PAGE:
The Cryx player’s feat turn was somewhat ragged as losses had begun to mount but he managed to deal enough damage to the heavies to stall any Menite push on the caster or a scenario victory. That said, he faced slow, certain defeat unless he could get to the caster promptly. It was not an easy task, both sides were heavily committed and key assets were trapped out of position. But he took his chances, unlocked the defence and managed a last-ditch attack while he still had suitable units left in his arsenal.

Warmahordes Battle Report: Ossyan vs Madrak

So we have another battle report, this time it’s Trolls vs Elves, as Madrak Ironhide leads his scruffy troops against the Retribution of Scyrah. Following some trash talking and a frankly awful dance-off, both players are hustled to the table and forced to deploy their armies.


Deployment

Say hello to Anto’s Trollbloods, a nicely painted, standard Troll Brick list. For new players, his support units layer protective and aggressive auras onto his troops, letting them grind the opposition down. The Pyg Burrowers, in particular, have a strong record of killing far more than their points. They even threaten the most heavily armoured troops. Trolls as a faction have the Tough rule, on death, they roll a d6. A roll of 5+ leaves them knocked down rather than killed.
Mark’s Retribution force, or at least, the central section. Retribution are noted for their excellent infantry and thus tend to run a lot of troops and few myrmidons (warjack equivalents). This commander is no exception, with units of Sentinels and Invictors in the field. The latter are ranged troops while the former are melee fighters.

The remainder of Mark’s force consists of two solos, Narn on his left, eEiryss on his right. Narn is a close combat-oriented character and eEiryss is a ranged combatant. Both are advance deployed and represent a minimal flanking force.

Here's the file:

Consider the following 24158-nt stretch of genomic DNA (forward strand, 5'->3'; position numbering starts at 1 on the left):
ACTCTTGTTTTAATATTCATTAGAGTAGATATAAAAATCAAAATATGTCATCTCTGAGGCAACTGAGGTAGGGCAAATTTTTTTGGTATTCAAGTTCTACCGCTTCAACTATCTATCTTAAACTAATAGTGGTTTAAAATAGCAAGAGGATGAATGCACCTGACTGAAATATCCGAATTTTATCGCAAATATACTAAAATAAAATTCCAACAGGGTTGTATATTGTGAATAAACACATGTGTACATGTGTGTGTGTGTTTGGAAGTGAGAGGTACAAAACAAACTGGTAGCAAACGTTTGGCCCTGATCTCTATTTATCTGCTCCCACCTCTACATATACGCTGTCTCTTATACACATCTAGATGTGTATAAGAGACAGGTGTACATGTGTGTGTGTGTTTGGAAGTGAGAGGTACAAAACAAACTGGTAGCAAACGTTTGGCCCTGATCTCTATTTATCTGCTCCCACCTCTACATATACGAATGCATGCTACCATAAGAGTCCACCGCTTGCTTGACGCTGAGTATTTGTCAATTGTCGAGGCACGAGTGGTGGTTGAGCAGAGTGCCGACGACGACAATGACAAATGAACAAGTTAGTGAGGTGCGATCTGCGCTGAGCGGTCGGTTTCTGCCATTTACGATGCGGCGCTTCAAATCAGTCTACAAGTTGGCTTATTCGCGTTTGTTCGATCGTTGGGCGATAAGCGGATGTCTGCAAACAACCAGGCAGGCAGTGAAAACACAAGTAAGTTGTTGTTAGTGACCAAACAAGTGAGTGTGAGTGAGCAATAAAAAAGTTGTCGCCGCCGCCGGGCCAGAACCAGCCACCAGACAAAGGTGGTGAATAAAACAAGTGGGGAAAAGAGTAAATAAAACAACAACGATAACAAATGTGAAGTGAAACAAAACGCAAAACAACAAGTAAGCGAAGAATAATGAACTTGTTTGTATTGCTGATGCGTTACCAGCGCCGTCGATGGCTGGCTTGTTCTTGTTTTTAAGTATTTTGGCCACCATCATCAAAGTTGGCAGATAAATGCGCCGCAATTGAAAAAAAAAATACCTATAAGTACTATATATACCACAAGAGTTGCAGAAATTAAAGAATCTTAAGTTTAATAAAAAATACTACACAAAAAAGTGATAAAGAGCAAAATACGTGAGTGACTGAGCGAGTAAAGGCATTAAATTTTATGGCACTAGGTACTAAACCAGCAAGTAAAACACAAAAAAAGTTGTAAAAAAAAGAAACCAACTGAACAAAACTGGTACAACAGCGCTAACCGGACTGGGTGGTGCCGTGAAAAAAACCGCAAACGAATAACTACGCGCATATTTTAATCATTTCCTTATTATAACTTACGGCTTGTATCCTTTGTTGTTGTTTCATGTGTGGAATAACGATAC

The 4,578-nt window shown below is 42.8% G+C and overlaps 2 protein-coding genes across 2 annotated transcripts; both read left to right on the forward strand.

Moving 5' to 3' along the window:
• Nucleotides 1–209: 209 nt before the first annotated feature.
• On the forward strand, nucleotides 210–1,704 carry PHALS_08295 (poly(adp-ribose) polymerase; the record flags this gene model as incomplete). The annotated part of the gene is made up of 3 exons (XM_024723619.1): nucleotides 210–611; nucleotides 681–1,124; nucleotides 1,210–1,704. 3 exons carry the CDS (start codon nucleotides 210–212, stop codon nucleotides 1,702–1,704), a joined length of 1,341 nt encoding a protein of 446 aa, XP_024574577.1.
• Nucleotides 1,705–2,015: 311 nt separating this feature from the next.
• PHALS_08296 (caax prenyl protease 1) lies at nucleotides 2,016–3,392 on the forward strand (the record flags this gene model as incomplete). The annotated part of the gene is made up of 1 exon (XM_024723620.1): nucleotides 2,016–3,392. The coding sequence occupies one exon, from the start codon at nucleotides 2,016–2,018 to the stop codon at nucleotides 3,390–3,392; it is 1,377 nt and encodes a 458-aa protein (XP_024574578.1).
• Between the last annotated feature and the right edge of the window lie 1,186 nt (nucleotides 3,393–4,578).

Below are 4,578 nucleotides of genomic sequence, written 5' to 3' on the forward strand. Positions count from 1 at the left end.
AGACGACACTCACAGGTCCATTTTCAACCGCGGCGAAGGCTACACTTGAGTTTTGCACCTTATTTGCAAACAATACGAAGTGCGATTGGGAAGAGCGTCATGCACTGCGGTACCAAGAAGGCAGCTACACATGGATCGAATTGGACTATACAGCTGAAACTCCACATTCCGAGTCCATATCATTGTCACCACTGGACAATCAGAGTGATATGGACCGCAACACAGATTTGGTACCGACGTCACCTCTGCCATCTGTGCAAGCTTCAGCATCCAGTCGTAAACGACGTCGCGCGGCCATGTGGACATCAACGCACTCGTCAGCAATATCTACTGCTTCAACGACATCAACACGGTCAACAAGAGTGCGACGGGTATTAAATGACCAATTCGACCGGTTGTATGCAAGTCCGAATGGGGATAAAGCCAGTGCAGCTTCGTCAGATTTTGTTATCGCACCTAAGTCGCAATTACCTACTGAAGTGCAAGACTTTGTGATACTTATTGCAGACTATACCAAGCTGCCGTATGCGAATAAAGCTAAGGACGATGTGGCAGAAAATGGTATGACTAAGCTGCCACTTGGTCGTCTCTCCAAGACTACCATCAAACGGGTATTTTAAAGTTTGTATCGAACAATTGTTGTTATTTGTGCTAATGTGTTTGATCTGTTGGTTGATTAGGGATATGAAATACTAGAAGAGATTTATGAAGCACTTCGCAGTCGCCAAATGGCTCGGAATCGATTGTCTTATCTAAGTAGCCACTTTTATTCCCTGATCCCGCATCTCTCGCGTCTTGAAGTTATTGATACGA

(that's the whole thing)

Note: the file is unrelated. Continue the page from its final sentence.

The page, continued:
The battlefield in all its glory. The scenario requires you to hold uncontested flags to earn points, each flag held at the end of either player’s turn is worth one point. The first person to score three or more points and have more points than their opponent will win. Of course, an assassination victory is also possible.

Turn 1

The Pyg Burrowers trigger their special ability, unsurprisingly, this involves them burrowing underground to pop up on their next turn. If you have any surplus malice in your heart, I strongly encourage you to direct it their way.
The remainder of the troll army advances, attempting to keep assets within range of all three flags. The abundance of medium based troops does make redeployment difficult and the Troll player must carefully position troops to cover all three axis of advance.
The Retribution mirror the tactic but go about it very differently. Narn moves up to stand off his left hand flag. Although well outside contesting range, the flag will not activate until the end of the second player’s second turn.
eEiryss does likewise on the opposite side. In both cases, the Retribution stands well off the flag to protect his flankers from unexpected charges.